Taxi drivers stage anti-UberX protest

Taxi drivers are holding demonstrations across the province to let the Couillard government know they want the taxi industry protected against ride-sharing services like UberX.

Taxi industry promises service, traffic will not be disrupted during province-wide protest

Montreal taxi drivers gathered at the Technoparc this morning and are convoying to the premier's office on Sherbooke Street at McGill College Avenue. (Charles Contant/CBC)

Taxi drivers are holding demonstrations across the province to let the Couillard government know they want the taxi industry protected against ride-sharing services like UberX.

The pressure tactic in the Montreal area, organized by three groups, began Tuesday morning.

"I am here to protect my bread and butter and my family," said Mihab Osman, who has driven a taxi in Montreal for the past 35 years. 

Hundreds of taxi drivers gathered at Montreal's Technoparc near the Victoria Bridge. Accompanied by police escorts, a parade of about 50 taxis is driving to the downtown office of Quebec Premier Philippe Couillard.

The pressure tactic comes about a week after Couillard said he was open to legalizing UberX's services.

 The taxi drivers plan to drop off a letter asking for his official position on UberX​.

UberX is a car-sharing service where people can pay the driver for a ride. However, UberX does not pay the same fees to operate in the city or insurance costs as traditional taxi services.

The taxi industry says its 22,000 workers in Quebec need to be better protected and want tighter regulations for ride-sharing services like Uber. (CBC)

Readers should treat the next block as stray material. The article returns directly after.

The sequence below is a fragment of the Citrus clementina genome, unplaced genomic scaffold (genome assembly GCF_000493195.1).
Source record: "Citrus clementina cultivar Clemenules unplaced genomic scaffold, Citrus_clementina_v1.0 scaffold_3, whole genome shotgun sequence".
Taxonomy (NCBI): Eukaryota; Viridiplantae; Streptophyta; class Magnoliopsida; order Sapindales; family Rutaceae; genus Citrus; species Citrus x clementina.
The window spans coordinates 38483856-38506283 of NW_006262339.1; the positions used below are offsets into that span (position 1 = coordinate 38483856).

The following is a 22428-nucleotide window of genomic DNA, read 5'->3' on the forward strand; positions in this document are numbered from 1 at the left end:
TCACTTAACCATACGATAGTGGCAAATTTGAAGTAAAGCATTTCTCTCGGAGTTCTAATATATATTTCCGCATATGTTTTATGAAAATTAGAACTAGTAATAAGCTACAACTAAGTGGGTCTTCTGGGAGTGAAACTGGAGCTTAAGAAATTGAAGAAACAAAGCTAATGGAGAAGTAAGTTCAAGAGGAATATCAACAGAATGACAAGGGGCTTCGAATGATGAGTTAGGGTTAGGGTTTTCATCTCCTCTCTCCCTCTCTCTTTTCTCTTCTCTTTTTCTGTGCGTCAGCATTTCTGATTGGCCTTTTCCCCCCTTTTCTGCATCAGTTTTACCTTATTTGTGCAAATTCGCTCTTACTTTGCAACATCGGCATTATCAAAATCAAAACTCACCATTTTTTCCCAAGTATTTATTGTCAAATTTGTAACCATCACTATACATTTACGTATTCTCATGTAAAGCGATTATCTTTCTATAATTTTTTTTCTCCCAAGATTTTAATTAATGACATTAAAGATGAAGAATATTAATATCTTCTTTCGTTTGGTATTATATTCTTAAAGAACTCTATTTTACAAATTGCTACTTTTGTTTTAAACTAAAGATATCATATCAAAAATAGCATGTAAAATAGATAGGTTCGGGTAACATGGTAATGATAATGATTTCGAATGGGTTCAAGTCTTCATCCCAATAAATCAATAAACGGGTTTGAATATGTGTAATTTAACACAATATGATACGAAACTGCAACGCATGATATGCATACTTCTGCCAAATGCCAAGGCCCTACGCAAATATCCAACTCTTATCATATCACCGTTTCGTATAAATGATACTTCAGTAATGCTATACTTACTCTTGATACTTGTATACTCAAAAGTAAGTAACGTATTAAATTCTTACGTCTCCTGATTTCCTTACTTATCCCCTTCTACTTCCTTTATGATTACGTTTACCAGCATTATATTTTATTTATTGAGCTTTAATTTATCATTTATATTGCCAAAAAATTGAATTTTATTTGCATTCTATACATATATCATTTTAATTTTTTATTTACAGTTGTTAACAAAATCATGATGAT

Big cities are struggling with the legality of the service, which allows drivers to work with little overhead costs and to undercut traditional cab fares.

No disruptions, industry promises

The organizations behind the protest — the Comité provincial de concertation et de développement de l'industrie du taxi (CPCDIT), the Regroupement des travailleurs autonomes Métallos (RTAM) and the Regroupement des intermédiaires de taxi de Québec (RITQ)  — said Tuesday's pressure tactic will not disrupt service or traffic, though fewer taxis may be available.

"This day of mobilization [is to] take place peacefully, without disrupting traffic or the clientele, while maintaining all adapted transport services," the statement said.

Meanwhile, the company Uber tried to use Tuesday's protest as an opportunity to attract more customers to its ride-sharing service by offering first-time riders free trips for the day and allowing its drivers to keep 100 per cent of all fares.

It also said it plans to continue its talks with the government.

"We believe the right path forward is to work collaboratively with government to develop regulations that embrace ride-sharing and we are pleased to see that Premier Couillard has shown openness towards innovation," said Uber spokesman Jean-Christophe De Le Rue.


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